Multipliers shadow and support Next, multipliers were invited to play an active role in the facilitation of the second course redesign workshop at their respective universities. This included shadowing the facilitators from AFELT and INASP, leading sessions where they felt confident, and supporting their university colleagues during group work.
Multipliers take lead on facilitation Finally, the third round of course redesign workshops saw the roles of multipliers and facilitators from INASP and AFELT switch; the multipliers led the sessions, and the external facilitators were present to provide feedback and support, as necessary.
This was a gradual approach that ensured the consistency and quality of workshop facilitation. However, it also necessitated the long-term commitment of multipliers. The four universities used a variety of methods to incentivise individuals to become and remain multipliers.
Each university approached the selection of multipliers slightly differently, but some common themes emerged. At all four universities, multipliers are members of academic staff who demonstrate an interest in transforming pedagogical practice (as described above, this often became evident during their participation in course redesign workshops). Beyond this intrinsic motivation, it is also important to select multipliers who have adequate time to devote to the role and, most importantly, a willingness to support others through this transformational journey.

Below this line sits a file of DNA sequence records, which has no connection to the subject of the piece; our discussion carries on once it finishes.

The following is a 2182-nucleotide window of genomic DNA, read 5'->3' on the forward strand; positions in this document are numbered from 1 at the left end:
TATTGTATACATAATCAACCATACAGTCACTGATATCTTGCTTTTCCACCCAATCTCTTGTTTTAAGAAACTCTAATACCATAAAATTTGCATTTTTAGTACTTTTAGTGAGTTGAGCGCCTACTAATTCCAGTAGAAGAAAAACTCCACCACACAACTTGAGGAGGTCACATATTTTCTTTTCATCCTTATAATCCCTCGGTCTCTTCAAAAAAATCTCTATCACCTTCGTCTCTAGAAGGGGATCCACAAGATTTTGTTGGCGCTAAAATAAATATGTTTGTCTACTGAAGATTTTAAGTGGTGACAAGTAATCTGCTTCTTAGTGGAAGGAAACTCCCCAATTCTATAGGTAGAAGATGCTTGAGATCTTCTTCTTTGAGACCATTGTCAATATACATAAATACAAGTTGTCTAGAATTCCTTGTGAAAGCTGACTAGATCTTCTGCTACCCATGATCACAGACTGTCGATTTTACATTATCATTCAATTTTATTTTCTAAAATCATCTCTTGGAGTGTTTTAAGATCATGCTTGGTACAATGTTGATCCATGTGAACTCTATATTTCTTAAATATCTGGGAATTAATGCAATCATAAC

“There have been several key participants in the course redesign programs who have taken up an enthusiastic role in their respective departments, championing a transformative approach to teaching and learning. These multipliers have been important over the course of the TESCEA project in shifting teaching and learning practice and in demonstrating the practical and realizable impact of transformative learning.”
Dr David Monk, Gulu University
The team of multipliers at each university has evolved over time; with new multipliers being trained and others having to leave the role due to a change in circumstances. As the team at Uganda Martyrs University (UMU) reflects, a natural momentum can build over time, where established multipliers help to identify and support new members:
“The pool of multipliers has evolved and grown throughout TESCEA because the multipliers that were trained first continued to give support... This helped the multipliers to evolve and grow faster and with confidence.”
The University of Dodoma team stresses the importance of maintaining the multiplier team at a size that can be supported fully to facilitate quality workshops:
“With TESCEA, we had a limited number of multipliers in order to maintain the quality; having large numbers, although it could have made scale up easy, it may however, affect quality.”